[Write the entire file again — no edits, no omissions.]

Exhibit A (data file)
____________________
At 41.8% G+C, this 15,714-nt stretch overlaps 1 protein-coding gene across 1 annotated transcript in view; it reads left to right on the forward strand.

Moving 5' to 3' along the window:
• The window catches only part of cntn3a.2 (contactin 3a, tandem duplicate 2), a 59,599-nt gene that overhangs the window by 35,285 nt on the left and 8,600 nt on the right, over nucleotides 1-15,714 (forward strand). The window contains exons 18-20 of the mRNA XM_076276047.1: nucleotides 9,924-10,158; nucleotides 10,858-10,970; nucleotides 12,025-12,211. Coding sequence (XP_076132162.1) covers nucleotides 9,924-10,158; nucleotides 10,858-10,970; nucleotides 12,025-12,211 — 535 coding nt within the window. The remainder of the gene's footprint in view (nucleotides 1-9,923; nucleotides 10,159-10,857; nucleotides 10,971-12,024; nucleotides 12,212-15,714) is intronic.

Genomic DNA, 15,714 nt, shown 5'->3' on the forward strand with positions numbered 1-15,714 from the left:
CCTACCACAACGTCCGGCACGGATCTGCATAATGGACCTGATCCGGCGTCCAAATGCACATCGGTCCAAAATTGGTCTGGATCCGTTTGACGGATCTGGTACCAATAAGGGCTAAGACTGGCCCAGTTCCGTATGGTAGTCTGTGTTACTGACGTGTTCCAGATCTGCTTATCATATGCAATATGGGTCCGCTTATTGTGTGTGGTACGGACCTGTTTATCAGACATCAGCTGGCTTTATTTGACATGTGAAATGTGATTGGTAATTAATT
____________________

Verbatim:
At 41.8% G+C, this 15,714-nt stretch overlaps 1 protein-coding gene across 1 annotated transcript in view; it reads left to right on the forward strand.

Moving 5' to 3' along the window:
• The window catches only part of cntn3a.2 (contactin 3a, tandem duplicate 2), a 59,599-nt gene that overhangs the window by 35,285 nt on the left and 8,600 nt on the right, over nucleotides 1-15,714 (forward strand). The window contains exons 18-20 of the mRNA XM_076276047.1: nucleotides 9,924-10,158; nucleotides 10,858-10,970; nucleotides 12,025-12,211. Coding sequence (XP_076132162.1) covers nucleotides 9,924-10,158; nucleotides 10,858-10,970; nucleotides 12,025-12,211 — 535 coding nt within the window. The remainder of the gene's footprint in view (nucleotides 1-9,923; nucleotides 10,159-10,857; nucleotides 10,971-12,024; nucleotides 12,212-15,714) is intronic.

Genomic DNA, 15,714 nt, shown 5'->3' on the forward strand with positions numbered 1-15,714 from the left:
CCTACCACAACGTCCGGCACGGATCTGCATAATGGACCTGATCCGGCGTCCAAATGCACATCGGTCCAAAATTGGTCTGGATCCGTTTGACGGATCTGGTACCAATAAGGGCTAAGACTGGCCCAGTTCCGTATGGTAGTCTGTGTTACTGACGTGTTCCAGATCTGCTTATCATATGCAATATGGGTCCGCTTATTGTGTGTGGTACGGACCTGTTTATCAGACATCAGCTGGCTTTATTTGACATGTGAAATGTGATTGGTAATTAATT